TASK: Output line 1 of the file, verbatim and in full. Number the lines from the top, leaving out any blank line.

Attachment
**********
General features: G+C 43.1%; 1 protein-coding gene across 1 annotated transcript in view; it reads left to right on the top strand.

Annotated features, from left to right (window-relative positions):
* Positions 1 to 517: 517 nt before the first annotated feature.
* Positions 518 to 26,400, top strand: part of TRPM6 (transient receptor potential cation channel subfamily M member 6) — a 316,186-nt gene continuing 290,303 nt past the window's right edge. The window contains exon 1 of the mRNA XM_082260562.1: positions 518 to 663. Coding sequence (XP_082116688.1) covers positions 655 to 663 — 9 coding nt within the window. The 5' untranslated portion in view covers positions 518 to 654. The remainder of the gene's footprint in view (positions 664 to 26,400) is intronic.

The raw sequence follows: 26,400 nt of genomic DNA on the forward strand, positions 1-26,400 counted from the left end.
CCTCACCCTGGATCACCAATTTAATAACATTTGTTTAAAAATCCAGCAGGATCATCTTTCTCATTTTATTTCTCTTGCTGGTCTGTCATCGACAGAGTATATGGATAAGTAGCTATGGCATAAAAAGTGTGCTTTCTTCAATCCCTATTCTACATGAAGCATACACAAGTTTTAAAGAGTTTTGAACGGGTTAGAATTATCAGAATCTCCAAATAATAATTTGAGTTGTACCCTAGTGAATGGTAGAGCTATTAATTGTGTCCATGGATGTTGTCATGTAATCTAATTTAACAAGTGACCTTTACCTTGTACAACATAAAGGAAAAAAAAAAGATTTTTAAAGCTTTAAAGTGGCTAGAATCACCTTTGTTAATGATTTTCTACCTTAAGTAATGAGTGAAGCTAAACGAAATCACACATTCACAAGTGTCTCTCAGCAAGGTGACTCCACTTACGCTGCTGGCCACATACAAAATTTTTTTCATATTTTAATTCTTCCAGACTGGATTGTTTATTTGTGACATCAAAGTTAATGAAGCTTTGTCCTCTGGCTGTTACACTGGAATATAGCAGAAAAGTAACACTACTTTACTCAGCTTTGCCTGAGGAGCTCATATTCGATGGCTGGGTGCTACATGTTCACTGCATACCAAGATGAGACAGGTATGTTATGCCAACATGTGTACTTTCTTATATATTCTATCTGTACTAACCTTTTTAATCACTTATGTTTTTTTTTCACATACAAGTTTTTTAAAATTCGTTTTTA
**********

General features: G+C 43.1%; 1 protein-coding gene across 1 annotated transcript in view; it reads left to right on the top strand.